Thanksgiving travel this year will be a challenge like never before, with public health officials discouraging it and more states requiring quarantines or testing as COVID-19 cases rise nationwide at an alarming rate.
The Centers for Disease Control and Prevention recommends that people don’t travel for Thanksgiving.
“We understand that people want to see their family and relatives and do it as they’ve always done it,” Henry Walke, the CDC’s COVID-19 incident manager, told reporters in a briefing a week before the holiday. “But this year we’re asking them to limit their travel.”
Anyone who travels will encounter restrictions. Many states require face masks and social distancing. Some require a 14-day quarantine or a negative COVID-19 test taken no more than 72 hours prior to arrival. Indoor dining will not be available in some states.
AAA projects that 50 million Americans will travel for Thanksgiving, the vast majority of them by car. If you’re going to be one of them, it’s best to know how to prepare.
“If you travel, you must travel safely,” said Roger Dow, president and CEO of the U.S. Travel Association, an industry group, in a briefing with reporters.
Here are seven tips to help you stay safe and reduce your risk of getting sick off and on the road:
Before you head out on the road, now more than ever, you’ll need to preplan your route. Some states still have restrictions on in-person toll collections and rest area food sales. Travel apps like Roadtrippers and AroundMe can answer one of the most common questions any traveler has: What’s nearby? These apps identify your position through GPS and allow you to choose from a list of places, including gas stations and hotels.
So now that you have your route thought out, it’s time to get supplies. Health officials recommend bringing along items like masks, hand sanitizer, disinfecting wet wipes, disposable gloves and resealable plastic bags so you can dispose of your gloves. You’ll need to be extra vigilant about hygiene when hitting rest stops with public bathrooms and gas stations along the way.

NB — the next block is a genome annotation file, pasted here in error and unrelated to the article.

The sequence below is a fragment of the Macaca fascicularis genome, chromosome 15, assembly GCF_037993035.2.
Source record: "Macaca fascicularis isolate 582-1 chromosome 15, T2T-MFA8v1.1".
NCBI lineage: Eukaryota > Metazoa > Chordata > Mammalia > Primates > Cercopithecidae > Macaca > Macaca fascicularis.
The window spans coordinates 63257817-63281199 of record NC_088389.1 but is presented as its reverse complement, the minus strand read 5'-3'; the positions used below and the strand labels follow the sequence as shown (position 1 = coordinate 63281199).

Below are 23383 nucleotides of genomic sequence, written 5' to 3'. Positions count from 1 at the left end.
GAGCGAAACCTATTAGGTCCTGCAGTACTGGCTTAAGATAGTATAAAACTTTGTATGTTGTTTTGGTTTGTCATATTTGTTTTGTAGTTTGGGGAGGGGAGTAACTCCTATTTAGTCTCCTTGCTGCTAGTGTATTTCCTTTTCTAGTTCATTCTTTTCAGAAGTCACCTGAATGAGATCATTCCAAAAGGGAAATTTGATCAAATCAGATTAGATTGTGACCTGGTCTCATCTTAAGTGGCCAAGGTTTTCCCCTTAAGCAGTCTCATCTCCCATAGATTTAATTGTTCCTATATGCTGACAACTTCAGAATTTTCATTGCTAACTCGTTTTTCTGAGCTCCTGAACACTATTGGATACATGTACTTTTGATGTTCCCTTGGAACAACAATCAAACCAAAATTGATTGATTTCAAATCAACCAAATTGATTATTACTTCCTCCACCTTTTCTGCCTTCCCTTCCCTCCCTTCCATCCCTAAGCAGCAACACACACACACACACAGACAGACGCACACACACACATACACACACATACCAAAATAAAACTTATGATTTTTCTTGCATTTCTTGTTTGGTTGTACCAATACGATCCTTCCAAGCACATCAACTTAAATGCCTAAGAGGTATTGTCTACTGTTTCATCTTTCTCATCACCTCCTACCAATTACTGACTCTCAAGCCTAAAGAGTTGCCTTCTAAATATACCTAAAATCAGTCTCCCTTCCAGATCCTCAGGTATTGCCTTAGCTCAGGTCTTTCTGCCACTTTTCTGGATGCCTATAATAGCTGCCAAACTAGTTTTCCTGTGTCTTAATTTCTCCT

Pack your favorite road trip snacks, too, like apples or pretzels in mini-sized bags and bottled soft drinks (bring a small cooler if you want to keep them cold). This will limit your need to stop for them along your trip, which limits contact with others.
It’s not a bad idea to bring along some small garbage bags to consolidate your discarded food until you can throw it away at the next stop.
As more states restrict or prohibit indoor dining as a way to slow the spread of COVID-19, your best bet is to prepare to get meals to go or make them at home before you start your trip.
To get a better idea of what’s open at your destination, check out eater.com.
If you need a pit stop, the majority of state rest areas will be open, though some may be closed due to renovations. If they are open, remember to pay attention to hygiene. The restrooms are open to the public, which means you’ll be exposing yourself to more germs. So mask up and grab a paper towel or two before you touch the exit.
Food services, such as vending machines, might be unavailable at some rest stops, but you may not be completely out of luck if hunger strikes. The Federal Highway Administration gave mobile restaurants temporary permission to use interstate rest areas to feed truckers who are transporting vital goods during the COVID-19 pandemic. The order, issued in April, remains in effect.
To see the status of rest areas in the states where you’ll be traveling, check out interstaterestareas.com.
At some point, you will either need to fill your gas tank or charge your electric vehicle’s battery, and most gas pump handles or EV public chargers are pretty gross.
Health officials recommend using disposable gloves while pumping your gas, rather than trying to wipe it down with a disinfecting wet wipe. You can easily discard the glove outside in the nearest trash can after you’re done pumping. While paying for your gas, use your credit card instead of cash if possible. This will eliminate the face-to-face contact with the cashier. Plus, your credit card can be wiped down after use.
If you use the public restaurant inside the gas station, be sure not to retouch the faucet or door handles after washing your hands. Grab an extra paper towel or tissue to grab the door handle before you exit.
Need to stay somewhere overnight along the way? Major hotel chains, including Motel 6, Best Western and Hyatt have reopened many of their hotels, but it’s a good idea to confirm details and COVID-19 protocols before you get there.
Hotels are now more vigilant in their cleaning practices. Some hotel chains apply seals to the room doors to let you know they have been thoroughly cleaned and sanitized. If your stay includes more than one night, you may want to pass on the housekeeping services. This will help you limit the number of people – and germs – entering your room.
SOURCES: AAA; AARP; CDC; National Governors Association, as of June 10; USA TODAY research